The River House is a weekend retreat located on the Rappahannock River in Virginia. Sited on a dramatic site, the 3500- square-foot house marks the intersection of three landscapes: natural forest, wetlands, and a mile-wide river.
The long and slender house is comprised of nine-and-one-half 12’ x 22’ structural steel bays (8 bays of interior space and 1.5 bays of screened porch) sitting on poured concrete foundation walls which were left partially exposed due to the steeply sloping site. By divorcing the primary skin of the house from the steel structure, large sliding glass doors could be used as the only barrier between interior and exterior. As a result, all interior spaces offer uninterrupted views out to the river.
The house is divided into three components: the main house, the guest quarters, and a multi-purpose level. To maximize interior space and privacy of the main house, the entry porch acts as circulation to the guest rooms. Translucent panels and a partial glass floor allow daylight into the lower level.
The owners appreciate the natural beauty found in raw construction materials and challenged Ziger/Snead to compose their home with simple building materials. The palette consists of poured concrete, ground face concrete block, galvanized and stainless steel, clear anodized aluminum, and cast metal industrial light fixtures.
Team: Morabito Consultants - Structural Engineer; Lazarus Design - Landscape Architect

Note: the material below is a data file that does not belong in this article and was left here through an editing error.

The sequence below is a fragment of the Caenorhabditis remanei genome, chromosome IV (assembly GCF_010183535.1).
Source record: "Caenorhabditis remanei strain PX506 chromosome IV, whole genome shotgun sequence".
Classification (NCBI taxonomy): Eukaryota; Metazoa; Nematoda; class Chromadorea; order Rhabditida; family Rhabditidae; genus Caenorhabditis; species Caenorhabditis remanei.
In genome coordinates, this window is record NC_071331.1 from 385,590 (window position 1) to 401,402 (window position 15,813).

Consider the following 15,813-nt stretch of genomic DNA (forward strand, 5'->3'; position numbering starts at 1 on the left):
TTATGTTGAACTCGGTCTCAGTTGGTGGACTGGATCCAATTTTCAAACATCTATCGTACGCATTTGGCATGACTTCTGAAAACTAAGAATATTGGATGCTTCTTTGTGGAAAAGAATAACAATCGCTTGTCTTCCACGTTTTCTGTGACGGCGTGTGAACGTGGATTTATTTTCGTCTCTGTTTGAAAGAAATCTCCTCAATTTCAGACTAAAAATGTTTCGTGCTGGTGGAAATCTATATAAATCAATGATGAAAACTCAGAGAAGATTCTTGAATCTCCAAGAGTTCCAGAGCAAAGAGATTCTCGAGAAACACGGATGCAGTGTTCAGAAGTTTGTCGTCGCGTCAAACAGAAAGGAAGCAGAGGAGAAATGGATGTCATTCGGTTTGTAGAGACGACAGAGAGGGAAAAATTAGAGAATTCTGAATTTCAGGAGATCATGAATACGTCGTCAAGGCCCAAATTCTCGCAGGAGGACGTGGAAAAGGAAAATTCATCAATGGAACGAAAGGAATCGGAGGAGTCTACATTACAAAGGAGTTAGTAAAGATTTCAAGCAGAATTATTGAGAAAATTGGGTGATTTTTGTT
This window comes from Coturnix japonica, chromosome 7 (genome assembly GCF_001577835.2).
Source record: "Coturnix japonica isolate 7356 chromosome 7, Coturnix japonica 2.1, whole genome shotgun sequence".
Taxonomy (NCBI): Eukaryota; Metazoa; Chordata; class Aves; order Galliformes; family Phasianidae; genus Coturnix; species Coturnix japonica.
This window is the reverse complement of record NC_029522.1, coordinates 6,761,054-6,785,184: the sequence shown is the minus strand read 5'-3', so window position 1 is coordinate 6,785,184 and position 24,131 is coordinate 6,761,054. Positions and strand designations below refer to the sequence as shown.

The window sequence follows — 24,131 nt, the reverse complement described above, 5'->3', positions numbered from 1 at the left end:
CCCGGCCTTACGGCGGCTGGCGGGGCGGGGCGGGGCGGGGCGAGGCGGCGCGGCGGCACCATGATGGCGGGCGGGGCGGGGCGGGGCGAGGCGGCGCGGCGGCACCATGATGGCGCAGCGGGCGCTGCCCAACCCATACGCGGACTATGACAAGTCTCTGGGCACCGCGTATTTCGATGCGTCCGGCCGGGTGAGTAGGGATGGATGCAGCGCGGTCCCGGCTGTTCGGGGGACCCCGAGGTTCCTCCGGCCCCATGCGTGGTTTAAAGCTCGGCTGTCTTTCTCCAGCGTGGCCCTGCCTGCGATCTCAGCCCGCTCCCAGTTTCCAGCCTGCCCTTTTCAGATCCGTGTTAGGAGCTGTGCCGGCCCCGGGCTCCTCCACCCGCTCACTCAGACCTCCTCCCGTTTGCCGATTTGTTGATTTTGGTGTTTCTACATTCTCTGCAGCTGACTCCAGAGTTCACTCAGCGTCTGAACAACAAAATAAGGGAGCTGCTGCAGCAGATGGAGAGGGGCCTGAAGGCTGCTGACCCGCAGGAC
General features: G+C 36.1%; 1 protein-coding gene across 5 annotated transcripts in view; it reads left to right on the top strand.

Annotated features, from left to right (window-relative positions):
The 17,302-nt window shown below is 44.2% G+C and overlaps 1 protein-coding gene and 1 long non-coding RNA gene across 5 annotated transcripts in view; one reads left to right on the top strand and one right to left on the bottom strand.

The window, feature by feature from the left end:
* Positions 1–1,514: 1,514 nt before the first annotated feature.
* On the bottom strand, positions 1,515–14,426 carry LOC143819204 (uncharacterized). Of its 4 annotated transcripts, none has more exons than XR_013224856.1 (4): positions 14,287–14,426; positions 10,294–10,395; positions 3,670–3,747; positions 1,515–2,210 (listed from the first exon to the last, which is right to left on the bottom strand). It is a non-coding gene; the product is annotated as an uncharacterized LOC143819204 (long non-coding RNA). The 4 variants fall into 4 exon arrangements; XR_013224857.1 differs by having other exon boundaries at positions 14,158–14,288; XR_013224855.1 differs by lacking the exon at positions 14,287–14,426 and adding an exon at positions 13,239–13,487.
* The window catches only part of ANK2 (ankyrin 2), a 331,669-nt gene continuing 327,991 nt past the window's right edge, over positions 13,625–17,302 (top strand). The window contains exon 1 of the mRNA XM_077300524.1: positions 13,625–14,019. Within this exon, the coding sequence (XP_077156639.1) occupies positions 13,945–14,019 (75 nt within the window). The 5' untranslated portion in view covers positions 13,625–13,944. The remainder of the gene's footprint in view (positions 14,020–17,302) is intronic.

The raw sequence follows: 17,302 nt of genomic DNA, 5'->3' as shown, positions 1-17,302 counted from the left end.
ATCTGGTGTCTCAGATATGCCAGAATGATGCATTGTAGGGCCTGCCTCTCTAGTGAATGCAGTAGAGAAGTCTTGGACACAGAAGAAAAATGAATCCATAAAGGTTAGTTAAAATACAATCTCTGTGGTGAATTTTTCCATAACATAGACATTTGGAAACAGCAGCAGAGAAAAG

Location: Jamaica, Virginia
Construction Cost: Withheld
Area: 3,500 sf
Program: 3 bedroom, 4.5 bath single family home with overflow sleeping accommodations in the large multi-purpose room on the lower level. Cook's kitchen, open plan, and ample storage for rowing shells and other water sports.
Photography: Alain Jaramillo
Sustainable features of the home include sliding, low-e, argon filled glazing designed to make use of prevailing breezes from the river to passively cool the home. Indeed, the concept for the house was to provide the owners with the feeling that the whole house was a screen porch. Natural light throughout the house mean that no artificial lighting is needed during daylight hours. Even the lower level multi-purpose room is filled with natural light due to the glass floor along the south wall of the house. Simple cloth drapes at the perimeter can be drawn shut to control the sun. Ceramic tile flooring serves as a heat sink for the southern sun reducing demand on the heating system during the winter months, while large overhangs block summer sun from entering the house. The white membrane roof has a high Solar Reflectance Index to help mitigate solar heat gain from it surface and control any heat island effect that might disturb the micro-environment surrounding the house. The owners’ integrated landscape plan will restore the hill to reforest damaged woodland (developer driven) and restore habitat to the many osprey and bald eagles in the area.